At least, that’s what I’ve gathered so far (my apologies if you stumbled onto this blog expecting a review/critique of Vanhoozer’s work).

Well, all that heavy theologizing got me thinking about the relationship between God’s Word and my main area of service (youth group). In particular, I wonder whether the conscience of our upcoming youth takes its cues from culture or from the sound doctrine of Scripture. There is evidence, I think, that we’ve been lulled into thinking about God on our terms, rather than thinking about ourselves on His terms.

Take, for example, the way we talk about God’s love. As a volunteer in my church’s youth group (myself being a graduate of evangelical youth culture), I have seen how middle-school, high-school, even college age students latch onto the idea of love as the preferred way of thinking about, talking about, and relating to God. God loves us, we say, and we ought to love God back. Love is the catch-all term. No doubt, “God is Love,” as 1 John 4:16 says. Unfortunately, I fear that our concept of love is derived not from Scripture, but from our favorite worship song/band, Christian book, or (even worse) pop culture. Instead of seeking to understand the covenant-keeping love proclaimed in the Word, we content ourselves with speaking of God’s love in romantically-driven, politically-correct, or moralistic terms.

  • Romantically-driven: For example, how many of our favorite worship songs might as well be love songs? It’s a problem when replacing every occurrence of “God” or “Jesus” with your girlfriend’s/boyfriend’s name doesn’t really make a difference in the song.
  • Politically-correct: When we, in the name of love, condone lifestyles (not just homosexuality, mind you, but also, say, premarital sex) that are clearly prohibited in Scripture, we can be sure that our concept of love comes more from culture rather than from Christ.
  • Moralistic: Too often, our practice of Christianity amounts to being “nice” to each other so that we can all be “happy.”

This will not do. To quote Vanhoozer (quoting another author), “Projecting even our best thoughts about love falls short of the divine reality: ‘When we equate God simply with anything that is true, good, or beautiful, then it is those things which define God, rather than God who defines them’ ” (176). We must not make God in our own image, constructing a bigger version – an idol – of ourselves. Romantic love blown up to superhuman proportions is not the love of God. This is to commit the mistake of the Greeks, whose gods were merely humans, super-sized. It is to demythologize God, collapsing the distinction between Creator and creature.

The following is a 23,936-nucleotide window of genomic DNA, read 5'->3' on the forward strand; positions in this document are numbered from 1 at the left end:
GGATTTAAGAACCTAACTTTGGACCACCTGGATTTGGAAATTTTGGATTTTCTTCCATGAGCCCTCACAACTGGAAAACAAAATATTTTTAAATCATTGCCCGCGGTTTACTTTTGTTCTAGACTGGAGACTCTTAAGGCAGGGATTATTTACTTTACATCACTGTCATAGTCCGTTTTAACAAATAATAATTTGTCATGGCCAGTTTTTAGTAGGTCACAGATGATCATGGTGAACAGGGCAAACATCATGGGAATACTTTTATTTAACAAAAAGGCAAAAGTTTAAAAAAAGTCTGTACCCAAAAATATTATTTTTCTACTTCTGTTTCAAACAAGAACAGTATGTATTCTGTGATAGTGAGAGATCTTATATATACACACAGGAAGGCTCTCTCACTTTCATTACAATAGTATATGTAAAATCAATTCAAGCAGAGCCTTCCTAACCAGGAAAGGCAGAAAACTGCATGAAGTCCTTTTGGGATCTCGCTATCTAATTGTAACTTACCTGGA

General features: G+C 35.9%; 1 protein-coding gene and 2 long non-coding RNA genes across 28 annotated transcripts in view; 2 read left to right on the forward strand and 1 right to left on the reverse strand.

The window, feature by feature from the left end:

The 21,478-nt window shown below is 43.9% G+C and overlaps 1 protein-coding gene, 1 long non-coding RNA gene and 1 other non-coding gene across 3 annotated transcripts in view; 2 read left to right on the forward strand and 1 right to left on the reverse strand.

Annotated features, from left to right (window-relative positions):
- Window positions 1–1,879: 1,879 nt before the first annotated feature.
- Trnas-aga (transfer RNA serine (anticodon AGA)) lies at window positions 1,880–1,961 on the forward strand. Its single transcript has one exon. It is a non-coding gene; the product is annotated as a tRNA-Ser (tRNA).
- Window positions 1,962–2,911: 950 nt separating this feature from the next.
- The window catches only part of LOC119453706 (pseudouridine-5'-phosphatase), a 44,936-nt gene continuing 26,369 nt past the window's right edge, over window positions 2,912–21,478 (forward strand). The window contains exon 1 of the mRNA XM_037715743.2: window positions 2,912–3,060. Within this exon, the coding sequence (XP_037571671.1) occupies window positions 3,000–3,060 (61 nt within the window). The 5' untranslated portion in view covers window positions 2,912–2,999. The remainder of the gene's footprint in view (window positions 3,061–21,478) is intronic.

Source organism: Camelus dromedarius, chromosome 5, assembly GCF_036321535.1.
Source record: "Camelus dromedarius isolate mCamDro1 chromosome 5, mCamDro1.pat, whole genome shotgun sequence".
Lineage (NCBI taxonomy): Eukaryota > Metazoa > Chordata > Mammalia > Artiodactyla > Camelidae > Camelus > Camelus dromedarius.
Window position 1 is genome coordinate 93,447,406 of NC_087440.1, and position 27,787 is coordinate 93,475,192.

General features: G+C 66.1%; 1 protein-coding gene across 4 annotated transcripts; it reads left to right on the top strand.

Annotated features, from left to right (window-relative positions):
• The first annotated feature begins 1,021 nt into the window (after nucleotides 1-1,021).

Humans are prone to idolatry. To counteract this tendency, our patterns of thought must always be renewed by Scripture. Vanhoozer puts it well (161-2):

The solution is to focus on the form of Jesus Christ. While human individuals and societies image God inconsistently, the person of Jesus – and this includes his way of relating to others – is the “image of the invisible God” (Cor 1:15). The New Testament fills out with specific content what would otherwise remain abstract, identifying the image that Jesus makes visible with “true righteousness and holiness” (Eph 4:24; cf. Col 3:10-15). Even these notions need to be “earthed,” and we do this by identifying them with the concrete pattern of action, reaction, and interaction that characterizes the life of Jesus. That means attending to the Biblical mythos that renders his identity.

To understand God’s love rightly, we must look at Jesus Christ, and this means paying attention to what God has said in the Bible. Again, this is not the Jesus of pop culture, the buddy Jesus, or anyone other than the Jesus attested to and revealed in Scripture. Vanhoozer takes God’s speaking seriously, and so should we. To speak truly of God, we must allow His way of speaking of Himself to shape our way of speaking of Him.

This is not to say that worship songs or other secondary sources are unhelpful. These should serve a ministerial (pointing us towards God) rather than a magisterial (defining God for us) function. Songs extolling God’s love will lead us into the heart of worship only if our knowledge of His love is constantly being informed and renewed by Scripture. There is no true worship without an understanding of His Word.